Here’s another one for the archive. In 2008 I wrote an article on Okinawa for the UK world music magazine Songlines. It focuses on two singers from different generations – Chihiro Kamiya and Yuki Yamazato. Both singers are still going strong. In fact, Kamiya went on to make her best album to date, Utaui, a few years later and also performed at the Trans Asia Music Meeting showcase last year. The photo of Yuki Yamazato I’ve included was not from the original feature but is a later one I took of her in 2011.
Postcard from Okinawa
Despite a large American presence, Okinawa’s traditions survive through its music, as John Potter discovers
Chihiro Kamiya is singing tonight at Mod’s in the seaside town of Chatan, Okinawa. She comes from the tiny island of Tsuken off the Okinawan coast. Now 25, she has been singing since the age of three, and her father runs a minshuku (guest house) on their island. Her uncle and cousin are both singers too, not unusual in these islands where – unlike mainland Japan – the music is still very much a living thing.
The American presence on Okinawa is evident everywhere but especially so in Chatan. Around 20% of the subtropical island is occupied by American military bases. Chatan, in the west, is a mix of old Okinawan buildings, a large flea market, and a shopping centre called ‘American Village’, all overlooked by a large ferris wheel. Mod’s is a small live music venue up a flight of steps in the midst of all the shops. Young Okinawan musicians play here regularly in front of small, enthusiastic audiences of around 100 people and tonight it is Chihiro Kamiya’s turn. The audience is exclusively Okinawan or Japanese (except for me) and a mixture of all ages.
Kamiya sings beautifully and plays the sanshin, the ubiquitous three stringed banjo-like instrument ever present in Okinawan music. But she’s a modern girl too and she introduces a small group of male musicians to accompany her on guitar, keyboards and percussion. This works best of all on ‘Tinjara’ the title song of her second and most recent album. If the songs are not exactly traditionally Okinawan they are definitely tinged with island spirit and make superior pop to rank with the best that mainland Japan has to offer.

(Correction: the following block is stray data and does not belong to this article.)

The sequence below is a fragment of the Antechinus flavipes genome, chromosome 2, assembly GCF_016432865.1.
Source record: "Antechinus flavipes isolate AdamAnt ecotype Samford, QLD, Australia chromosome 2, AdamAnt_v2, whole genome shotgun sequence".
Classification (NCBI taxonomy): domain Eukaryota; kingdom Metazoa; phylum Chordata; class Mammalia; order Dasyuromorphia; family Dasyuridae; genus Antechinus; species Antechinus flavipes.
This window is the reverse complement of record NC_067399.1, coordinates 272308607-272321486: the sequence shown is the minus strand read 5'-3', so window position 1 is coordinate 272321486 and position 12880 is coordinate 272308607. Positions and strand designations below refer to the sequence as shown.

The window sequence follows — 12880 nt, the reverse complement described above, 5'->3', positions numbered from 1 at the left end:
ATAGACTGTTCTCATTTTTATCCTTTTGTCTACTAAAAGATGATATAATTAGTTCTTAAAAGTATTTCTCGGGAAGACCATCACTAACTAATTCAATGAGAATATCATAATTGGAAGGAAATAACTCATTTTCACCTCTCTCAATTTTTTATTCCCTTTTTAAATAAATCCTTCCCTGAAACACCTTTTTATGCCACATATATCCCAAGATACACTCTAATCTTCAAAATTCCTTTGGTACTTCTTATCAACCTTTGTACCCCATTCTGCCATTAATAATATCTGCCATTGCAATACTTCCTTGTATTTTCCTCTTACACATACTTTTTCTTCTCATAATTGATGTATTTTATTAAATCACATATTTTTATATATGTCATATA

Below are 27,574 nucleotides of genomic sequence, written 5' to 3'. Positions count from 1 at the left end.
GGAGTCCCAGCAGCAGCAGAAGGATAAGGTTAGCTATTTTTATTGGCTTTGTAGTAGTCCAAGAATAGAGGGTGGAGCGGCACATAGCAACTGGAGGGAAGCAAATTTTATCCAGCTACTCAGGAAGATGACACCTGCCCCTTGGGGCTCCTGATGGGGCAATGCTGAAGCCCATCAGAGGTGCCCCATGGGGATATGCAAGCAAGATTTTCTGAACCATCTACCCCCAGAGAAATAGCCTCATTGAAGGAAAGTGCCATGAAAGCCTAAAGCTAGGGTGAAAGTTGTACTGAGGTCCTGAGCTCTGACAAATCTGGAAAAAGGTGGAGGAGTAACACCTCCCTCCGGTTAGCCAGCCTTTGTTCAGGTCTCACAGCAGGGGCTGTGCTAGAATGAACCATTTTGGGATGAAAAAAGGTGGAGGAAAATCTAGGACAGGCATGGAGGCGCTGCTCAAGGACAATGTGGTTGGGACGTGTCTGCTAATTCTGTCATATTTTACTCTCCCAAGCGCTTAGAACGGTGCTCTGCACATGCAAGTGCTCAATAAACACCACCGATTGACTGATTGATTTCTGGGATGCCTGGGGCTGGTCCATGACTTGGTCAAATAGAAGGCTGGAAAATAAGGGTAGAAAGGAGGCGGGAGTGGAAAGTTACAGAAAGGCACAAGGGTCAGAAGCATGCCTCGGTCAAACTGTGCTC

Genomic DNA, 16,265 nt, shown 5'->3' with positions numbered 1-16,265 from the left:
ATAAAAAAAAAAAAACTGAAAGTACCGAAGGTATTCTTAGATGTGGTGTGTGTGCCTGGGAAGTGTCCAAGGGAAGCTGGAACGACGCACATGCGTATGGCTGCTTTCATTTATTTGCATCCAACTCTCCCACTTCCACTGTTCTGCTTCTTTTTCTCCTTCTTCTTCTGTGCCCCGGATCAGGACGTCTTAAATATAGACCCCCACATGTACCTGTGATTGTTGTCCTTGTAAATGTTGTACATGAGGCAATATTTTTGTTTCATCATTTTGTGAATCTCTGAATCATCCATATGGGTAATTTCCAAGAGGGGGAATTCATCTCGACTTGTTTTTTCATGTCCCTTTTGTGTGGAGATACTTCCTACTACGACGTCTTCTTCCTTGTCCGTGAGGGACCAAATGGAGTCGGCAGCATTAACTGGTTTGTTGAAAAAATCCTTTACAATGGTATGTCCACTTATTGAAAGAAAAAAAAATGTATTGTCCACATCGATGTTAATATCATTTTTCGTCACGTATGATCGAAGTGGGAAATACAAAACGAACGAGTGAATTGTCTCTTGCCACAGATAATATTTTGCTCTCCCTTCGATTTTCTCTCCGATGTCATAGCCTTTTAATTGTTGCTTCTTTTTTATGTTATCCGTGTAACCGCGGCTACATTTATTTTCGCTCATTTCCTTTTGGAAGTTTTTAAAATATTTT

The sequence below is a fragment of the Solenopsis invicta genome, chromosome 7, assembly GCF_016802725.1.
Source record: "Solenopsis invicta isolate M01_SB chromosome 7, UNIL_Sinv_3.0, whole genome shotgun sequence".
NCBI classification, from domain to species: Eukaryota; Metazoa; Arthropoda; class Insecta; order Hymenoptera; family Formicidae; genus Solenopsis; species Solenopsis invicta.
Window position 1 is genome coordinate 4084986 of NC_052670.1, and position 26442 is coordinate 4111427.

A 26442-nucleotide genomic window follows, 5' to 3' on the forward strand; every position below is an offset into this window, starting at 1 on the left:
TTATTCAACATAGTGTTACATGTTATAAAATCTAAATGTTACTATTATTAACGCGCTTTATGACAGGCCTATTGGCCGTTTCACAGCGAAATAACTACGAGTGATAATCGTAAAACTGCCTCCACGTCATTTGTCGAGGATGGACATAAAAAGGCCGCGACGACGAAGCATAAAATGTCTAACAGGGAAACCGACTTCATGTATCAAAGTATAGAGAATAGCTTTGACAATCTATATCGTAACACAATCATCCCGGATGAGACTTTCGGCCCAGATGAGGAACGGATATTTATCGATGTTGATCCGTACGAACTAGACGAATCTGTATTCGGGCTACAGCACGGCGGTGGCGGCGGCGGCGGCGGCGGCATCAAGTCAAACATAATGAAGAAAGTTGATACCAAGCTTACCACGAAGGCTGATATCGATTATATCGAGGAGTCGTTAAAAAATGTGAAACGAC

But I’m in a hurry because it’s already ten o’clock as her performance ends and the night is just beginning on the island. A short drive north-east from Chatan brings us to the inland city known as Koza to the locals (officially Okinawa City), a shabby run down place which is the second city of Okinawa. Here there are many minyo (folk song) ‘live houses’ where the music doesn’t get under way until late and goes on for most of the night. My destination is slightly different though.
Yuki Yamazato is one of the top living Okinawan women singers. At her small bar Doushibi (which means ‘friends’), she serves drinks and snacks to regulars and is helped by another well-known singer of the old songs, Katsuko Yohen. Both women have recorded a number of albums, and recently made a joint CD – also entitled Doushibi – with another female singer, Keiko Kinjo. Yuki Yamazato, the eldest, is still a remarkably youthful looking 70-year-old. While Yamazato and Yohen serve the drinks, customers can sing their own versions of the island songs to a karaoke machine, but this is stopped when one or other of the women is asked to perform. Then out comes the familiar sanshin and the most exquisite songs are played just inches in front of our faces.
Yamazato, who owns the bar with Yohen, used to have a more usual minyo place but found it was no fun having to perform on stage every night. Doushibi is an excellent compromise as she sings only when she feels like it, and takes requests from the small clientele of true Okinawan music enthusiasts. As a foreigner I’m lucky to have found the place at all.
I request the song ‘Umi No Chinbora’ which she sings standing behind the bar with her sanshin. (A customer objects at first to my request as not being a good enough song for such a great singer as Yamazato!). Katsuko Yohen then treats the handful of customers to ‘Himeyuri No Uta’, a song which tells of the Battle of Okinawa and the island’s terrible wartime past. Later, Yamazato offers me her sanshin to play, but I’m rather overawed by the whole occasion and instead we all end up doing the katcharsee, Okinawa’s arm-flinging dance of celebration.
(Songlines Magazine No. 51, April/May 2008)